“We [MLBAM] are uniquely positioned to bring all the carriers together, and to give them a ‘safe zone’ to talk about potential issues,” Inzerillo said. Through its short history of supporting original team apps and then its own apps, Inzerillo said that MLBAM also gained a significant amount of internal telecom expertise, a resource not available to most teams.

Having dedicated app or telecom expertise in the form of a full-time employee is something that is hard to do locally, Inzerillo said. “It’s hard to find people with these skills,” he noted, especially for the smaller IT staffs found inside sports teams. The same thing goes for overall deployment expertise, Inzerillo said. “These deployments are big, capital-intensive projects, and they require specialized assets from a human standpoint,” Inzerillo said. “It’d be impossible to have resources [like MLBAM has] on a local staff.”

Construction is half the cost

That said, Inzerillo is quick to add that without the teams’ help and internal expertise, the entire project probably wouldn’t have gotten off the ground.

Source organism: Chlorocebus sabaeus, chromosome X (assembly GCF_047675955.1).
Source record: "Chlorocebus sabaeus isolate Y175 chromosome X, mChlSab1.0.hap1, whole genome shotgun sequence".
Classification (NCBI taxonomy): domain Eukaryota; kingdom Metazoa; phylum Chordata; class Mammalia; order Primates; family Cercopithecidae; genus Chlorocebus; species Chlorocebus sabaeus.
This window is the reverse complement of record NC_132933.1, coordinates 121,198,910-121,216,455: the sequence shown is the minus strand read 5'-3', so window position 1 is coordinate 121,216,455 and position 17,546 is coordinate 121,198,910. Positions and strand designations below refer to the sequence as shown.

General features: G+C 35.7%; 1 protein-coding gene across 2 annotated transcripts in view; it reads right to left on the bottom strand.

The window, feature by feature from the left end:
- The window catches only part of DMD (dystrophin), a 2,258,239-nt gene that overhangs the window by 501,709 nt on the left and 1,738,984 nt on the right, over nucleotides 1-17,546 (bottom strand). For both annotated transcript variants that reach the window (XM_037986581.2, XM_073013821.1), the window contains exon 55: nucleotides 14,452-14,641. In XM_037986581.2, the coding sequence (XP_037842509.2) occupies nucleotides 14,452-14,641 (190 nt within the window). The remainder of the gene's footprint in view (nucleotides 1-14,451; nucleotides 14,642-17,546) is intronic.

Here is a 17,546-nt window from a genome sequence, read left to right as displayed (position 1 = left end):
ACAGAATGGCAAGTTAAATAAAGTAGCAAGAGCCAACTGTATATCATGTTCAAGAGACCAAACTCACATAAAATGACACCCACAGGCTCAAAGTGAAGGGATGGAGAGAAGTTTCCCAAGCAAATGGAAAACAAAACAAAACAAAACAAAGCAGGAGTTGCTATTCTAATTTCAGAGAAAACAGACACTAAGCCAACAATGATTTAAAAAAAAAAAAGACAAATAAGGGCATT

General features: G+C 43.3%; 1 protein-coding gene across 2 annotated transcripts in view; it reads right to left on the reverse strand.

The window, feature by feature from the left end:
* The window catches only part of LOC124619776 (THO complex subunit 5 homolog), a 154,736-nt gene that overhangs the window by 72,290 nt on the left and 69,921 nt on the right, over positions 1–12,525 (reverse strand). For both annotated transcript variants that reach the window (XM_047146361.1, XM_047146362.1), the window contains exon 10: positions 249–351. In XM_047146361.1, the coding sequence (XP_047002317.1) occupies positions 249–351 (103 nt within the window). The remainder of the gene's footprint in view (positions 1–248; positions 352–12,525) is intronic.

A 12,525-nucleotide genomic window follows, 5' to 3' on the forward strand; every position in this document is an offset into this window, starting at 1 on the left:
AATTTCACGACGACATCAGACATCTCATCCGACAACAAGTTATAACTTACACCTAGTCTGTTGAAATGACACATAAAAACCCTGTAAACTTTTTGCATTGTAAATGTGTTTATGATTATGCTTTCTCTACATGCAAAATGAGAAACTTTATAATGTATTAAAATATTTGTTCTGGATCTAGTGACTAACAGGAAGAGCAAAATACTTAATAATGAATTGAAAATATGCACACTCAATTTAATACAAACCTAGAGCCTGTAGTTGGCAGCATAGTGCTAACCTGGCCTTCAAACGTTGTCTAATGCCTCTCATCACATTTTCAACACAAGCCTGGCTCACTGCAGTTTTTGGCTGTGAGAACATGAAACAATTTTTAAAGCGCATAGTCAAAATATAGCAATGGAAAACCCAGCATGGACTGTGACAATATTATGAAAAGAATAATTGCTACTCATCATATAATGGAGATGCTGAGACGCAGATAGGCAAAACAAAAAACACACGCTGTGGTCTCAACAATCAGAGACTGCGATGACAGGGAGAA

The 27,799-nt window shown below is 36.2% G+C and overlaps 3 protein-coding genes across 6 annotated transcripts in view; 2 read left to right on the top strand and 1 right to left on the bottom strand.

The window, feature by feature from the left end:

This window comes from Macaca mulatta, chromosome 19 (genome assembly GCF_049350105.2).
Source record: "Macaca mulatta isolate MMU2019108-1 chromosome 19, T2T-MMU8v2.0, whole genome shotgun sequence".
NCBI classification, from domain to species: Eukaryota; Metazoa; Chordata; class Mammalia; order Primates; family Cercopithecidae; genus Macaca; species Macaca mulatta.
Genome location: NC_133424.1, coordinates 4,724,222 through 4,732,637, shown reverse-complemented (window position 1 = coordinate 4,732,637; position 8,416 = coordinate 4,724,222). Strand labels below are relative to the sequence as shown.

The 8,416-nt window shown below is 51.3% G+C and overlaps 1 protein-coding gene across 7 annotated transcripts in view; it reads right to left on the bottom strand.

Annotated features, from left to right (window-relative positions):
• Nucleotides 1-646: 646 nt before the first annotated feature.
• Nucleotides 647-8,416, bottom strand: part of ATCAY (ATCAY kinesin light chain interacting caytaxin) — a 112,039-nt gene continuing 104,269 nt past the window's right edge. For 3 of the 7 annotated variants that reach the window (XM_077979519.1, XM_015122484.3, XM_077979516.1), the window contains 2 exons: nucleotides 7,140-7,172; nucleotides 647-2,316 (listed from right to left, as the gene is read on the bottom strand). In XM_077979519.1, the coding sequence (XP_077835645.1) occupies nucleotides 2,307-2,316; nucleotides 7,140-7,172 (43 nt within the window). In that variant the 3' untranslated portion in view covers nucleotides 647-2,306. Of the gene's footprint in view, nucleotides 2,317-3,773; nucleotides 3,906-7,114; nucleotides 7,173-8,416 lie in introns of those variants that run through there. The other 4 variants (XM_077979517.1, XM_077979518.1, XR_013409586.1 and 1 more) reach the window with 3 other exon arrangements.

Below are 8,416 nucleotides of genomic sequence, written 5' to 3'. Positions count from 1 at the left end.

“We really couldn’t do this without the teams – there’s just a huge effort at each of the facilities,” Inzerillo said. The recognition of the local hard work, he said, is the main reason why MLBAM isn’t putting out a “master list” of its stadium upgrades – “It’s really a team story, and it’s something for them to tell their local markets,” Inzerillo said.

And for all the focus on the latest Wi-Fi antennas and fine-tuned DAS gear, Inzerillo also noted that it’s the other end of deployment – the physical work of putting networks in – that is the hardest part of the puzzle to solve.

“Things that can make or break a deployment are low tech,” Inzerillo said, claiming that half of the cost of any deployment is usually the labor to put it in. “Power, conduits and just knowing how to perform [construction] inside a ballpark cannot be understated,” Inzerillo said.

That’s especially true when you are putting a network in a venue like Boston’s Fenway Park, which is not just old but also has historic construction parameters that need to be worked around. Even Coors Field in Denver, which is a baby compared to Fenway, was still “old” when compared to the era of cellphones, Inzerillo noted.